You will remember Panorama’s WiFi program very clearly. Even the children in the school where they tried to film it spotted the problems with their methodology, and they were promptly booted out by a science teacher. I for one found those two little details truly mood enhancing, and you can read the full story here – because here is where you read it first (all the various entries related to the show are listed here). Read the rest of this entry »
This has fallen into my hands. It is – I am informed – the letter that the BBC complaints people are planning to send to people if they complain about the ludicrous Panorama Wi-Fi show from Monday, featuring Alasdair Philips and electromagnetic hypersensitivity.
I thought it might amuse you to know that it has apparently been written before you managed to write to them. Do please let us all know if you receive anything eerily similar yourself…
You have to skip through 2 minutes of Eastenders to get to it…
Read the rest of this entry »
It looks lovely.
Here is the introduction.
…… Amazon …………………..
…………………. Audible ………
………. Waterstones ……….
….. Kindle ……………………..
………. Local ………………….
…….. Harper Collins ………..
This is a collection of my most fun fights: but the fighting is just an excuse. There’s nothing complicated about science, and people can understand anything, if they’re sufficiently motivated. Coincidentally, people like fights. That’s why I’ve spent the last ten years lashing science to mockery: it’s the cleanest way I know to help people see the joy of statistics, and the fascinating ways that evidence Read the rest of this entry »
Saturday December 29 2007
Nobody listens to a word I say: I’ve been saying it for so long now that I think I’d be sorry if they did. Scaremongering season kicked off with the Panorama WiFi special. Among its many crimes against sense, this program featured “independent testing” by – oh, hang on – a campaigner against WiFi, who also sells his own brand of special protective equipment to those frightened about WiFi. The BBC have since upheld complaints. Immediately after the show was broadcast, the Independent were promoting elaborate quack devices to protect against WiFi: these will take off in 2008. Read the rest of this entry »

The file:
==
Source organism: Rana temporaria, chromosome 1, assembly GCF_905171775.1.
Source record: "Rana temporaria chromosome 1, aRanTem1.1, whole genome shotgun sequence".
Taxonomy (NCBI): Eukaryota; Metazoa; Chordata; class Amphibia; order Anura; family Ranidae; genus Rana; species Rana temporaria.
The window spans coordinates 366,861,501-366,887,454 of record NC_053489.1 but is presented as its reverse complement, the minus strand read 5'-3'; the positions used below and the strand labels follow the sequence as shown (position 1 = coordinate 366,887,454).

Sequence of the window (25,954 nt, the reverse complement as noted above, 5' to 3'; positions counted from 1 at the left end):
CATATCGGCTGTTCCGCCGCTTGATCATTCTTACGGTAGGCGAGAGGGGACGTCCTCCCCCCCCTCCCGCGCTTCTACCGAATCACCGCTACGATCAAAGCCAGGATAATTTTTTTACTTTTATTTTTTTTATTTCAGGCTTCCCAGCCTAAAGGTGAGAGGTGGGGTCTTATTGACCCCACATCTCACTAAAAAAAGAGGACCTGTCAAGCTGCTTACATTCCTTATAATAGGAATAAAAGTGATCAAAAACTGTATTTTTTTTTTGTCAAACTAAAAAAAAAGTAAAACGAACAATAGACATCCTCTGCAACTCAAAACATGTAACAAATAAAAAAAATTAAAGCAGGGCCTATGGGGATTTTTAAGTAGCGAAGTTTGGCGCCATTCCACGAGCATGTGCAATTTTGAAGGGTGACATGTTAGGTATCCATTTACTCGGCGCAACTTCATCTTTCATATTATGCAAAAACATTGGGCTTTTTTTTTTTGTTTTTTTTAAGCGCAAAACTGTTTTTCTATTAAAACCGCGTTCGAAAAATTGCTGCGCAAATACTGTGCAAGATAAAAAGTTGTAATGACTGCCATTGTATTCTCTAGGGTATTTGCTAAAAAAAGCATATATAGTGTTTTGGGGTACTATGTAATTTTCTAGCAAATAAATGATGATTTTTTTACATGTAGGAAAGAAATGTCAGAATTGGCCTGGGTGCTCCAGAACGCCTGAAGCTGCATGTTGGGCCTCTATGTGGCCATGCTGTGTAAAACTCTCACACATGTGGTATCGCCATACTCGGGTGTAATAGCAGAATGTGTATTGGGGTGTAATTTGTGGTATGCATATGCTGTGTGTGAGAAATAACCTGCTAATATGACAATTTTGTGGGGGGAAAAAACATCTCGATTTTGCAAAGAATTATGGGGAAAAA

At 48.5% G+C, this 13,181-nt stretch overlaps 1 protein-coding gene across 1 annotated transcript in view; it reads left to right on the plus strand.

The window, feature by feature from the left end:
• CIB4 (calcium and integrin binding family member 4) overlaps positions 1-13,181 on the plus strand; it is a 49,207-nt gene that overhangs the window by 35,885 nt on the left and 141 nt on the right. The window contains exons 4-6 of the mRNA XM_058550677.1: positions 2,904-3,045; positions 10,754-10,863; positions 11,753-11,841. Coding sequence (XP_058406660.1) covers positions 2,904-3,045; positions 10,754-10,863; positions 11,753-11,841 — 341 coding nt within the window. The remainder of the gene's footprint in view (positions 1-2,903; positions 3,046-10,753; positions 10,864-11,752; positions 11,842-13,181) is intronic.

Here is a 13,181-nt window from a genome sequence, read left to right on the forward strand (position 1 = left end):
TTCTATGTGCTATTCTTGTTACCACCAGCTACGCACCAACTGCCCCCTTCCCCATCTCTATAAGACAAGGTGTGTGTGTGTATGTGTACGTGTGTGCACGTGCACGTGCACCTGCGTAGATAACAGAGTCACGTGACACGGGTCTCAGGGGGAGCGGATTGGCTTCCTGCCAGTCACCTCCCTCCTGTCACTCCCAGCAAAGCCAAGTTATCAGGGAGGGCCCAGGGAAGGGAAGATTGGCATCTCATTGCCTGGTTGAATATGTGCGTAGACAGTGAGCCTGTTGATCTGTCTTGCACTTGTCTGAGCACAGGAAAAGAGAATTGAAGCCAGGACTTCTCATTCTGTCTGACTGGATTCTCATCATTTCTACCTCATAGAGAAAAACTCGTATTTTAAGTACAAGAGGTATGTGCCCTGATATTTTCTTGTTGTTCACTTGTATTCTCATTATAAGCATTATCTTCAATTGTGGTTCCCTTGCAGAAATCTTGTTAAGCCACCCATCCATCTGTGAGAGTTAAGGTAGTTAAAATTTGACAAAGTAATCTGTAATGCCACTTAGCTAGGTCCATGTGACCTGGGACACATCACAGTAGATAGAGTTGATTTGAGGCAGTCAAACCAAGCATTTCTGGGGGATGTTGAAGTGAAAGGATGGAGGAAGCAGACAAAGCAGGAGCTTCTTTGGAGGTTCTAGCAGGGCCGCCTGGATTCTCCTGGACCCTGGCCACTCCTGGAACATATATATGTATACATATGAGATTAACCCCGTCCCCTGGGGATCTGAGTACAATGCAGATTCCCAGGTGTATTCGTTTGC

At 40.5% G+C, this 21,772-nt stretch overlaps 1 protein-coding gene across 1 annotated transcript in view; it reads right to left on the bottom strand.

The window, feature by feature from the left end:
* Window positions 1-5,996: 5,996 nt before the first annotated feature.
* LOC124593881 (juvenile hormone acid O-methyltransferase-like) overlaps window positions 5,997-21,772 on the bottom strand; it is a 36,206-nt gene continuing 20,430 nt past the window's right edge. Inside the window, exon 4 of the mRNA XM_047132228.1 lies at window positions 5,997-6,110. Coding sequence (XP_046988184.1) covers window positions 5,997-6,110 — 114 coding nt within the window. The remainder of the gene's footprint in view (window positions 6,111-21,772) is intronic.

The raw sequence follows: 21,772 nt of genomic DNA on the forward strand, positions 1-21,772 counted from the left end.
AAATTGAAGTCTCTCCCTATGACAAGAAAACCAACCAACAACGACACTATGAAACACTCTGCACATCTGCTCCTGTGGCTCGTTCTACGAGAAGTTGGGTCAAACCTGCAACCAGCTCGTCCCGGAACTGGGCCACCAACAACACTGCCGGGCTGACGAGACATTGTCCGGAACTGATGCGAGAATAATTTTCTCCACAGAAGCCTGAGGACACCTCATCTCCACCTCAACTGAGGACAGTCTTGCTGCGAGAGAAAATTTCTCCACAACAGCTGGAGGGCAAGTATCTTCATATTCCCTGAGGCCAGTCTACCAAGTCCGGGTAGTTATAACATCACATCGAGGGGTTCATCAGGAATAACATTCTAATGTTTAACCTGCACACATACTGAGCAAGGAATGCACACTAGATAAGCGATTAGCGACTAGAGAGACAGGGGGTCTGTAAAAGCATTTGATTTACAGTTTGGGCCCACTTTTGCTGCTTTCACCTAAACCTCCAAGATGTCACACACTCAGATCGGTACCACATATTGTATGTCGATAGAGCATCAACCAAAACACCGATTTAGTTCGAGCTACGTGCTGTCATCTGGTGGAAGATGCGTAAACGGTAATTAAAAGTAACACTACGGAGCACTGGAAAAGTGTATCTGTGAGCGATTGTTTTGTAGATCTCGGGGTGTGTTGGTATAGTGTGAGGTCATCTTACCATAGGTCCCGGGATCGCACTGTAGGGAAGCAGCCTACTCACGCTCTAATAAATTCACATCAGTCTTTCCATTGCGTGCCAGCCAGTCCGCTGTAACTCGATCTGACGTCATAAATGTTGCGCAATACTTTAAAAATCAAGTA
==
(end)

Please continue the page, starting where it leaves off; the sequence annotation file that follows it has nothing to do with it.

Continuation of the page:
… and they’re negative. Subjects were unable to distinguish whether the signal was present or absent. It is truly fantastic that for almost the first time ever the discussion around electrosensitivity is actually addressing the evidence, rather than anecdote. Cue a barrage of abuse from the electrosensitive lobby.
I’ll be updating as responses from lobbyi$ts and news coverage comes in, do please post links and text below and I will link to them. Read the rest of this entry »
The electrosensitivity lobby are famously selective about the evidence they quote. They simply ignore the large body of data finding that electrosensitivity symptoms are not worsened by e-m waves, and they selectively quote only data which supports their hypothesis, in a pattern which can be seen throughout the internet.
I fear this may mislead their readers, and so here is a modest proposal. Read the rest of this entry »
It’s a small thing, but if Wi-Fi and reality editing interest you, then here is a quick letter I just pinged off. Before you accuse me of being a little too interested, I can write veeeery quickly, and this kind of phenomenon really does fascinate me. Read the rest of this entry »
BMJ 2007;334:1249 (16 June)
Why don’t journalists mention the data?
Have stories about “electrosensitivity” simply been lifted from those promoting this new diagnosis?
Sometimes, as a doctor who also writes in the newspapers, a dark thought comes across me: wouldn’t it be so refreshing -secretly, wouldn’t it feel so free – to leave the medical thing behind, and just make stuff up, say what I want, spin any story that pleases me, or any story that sells, and gaily ignore the evidence?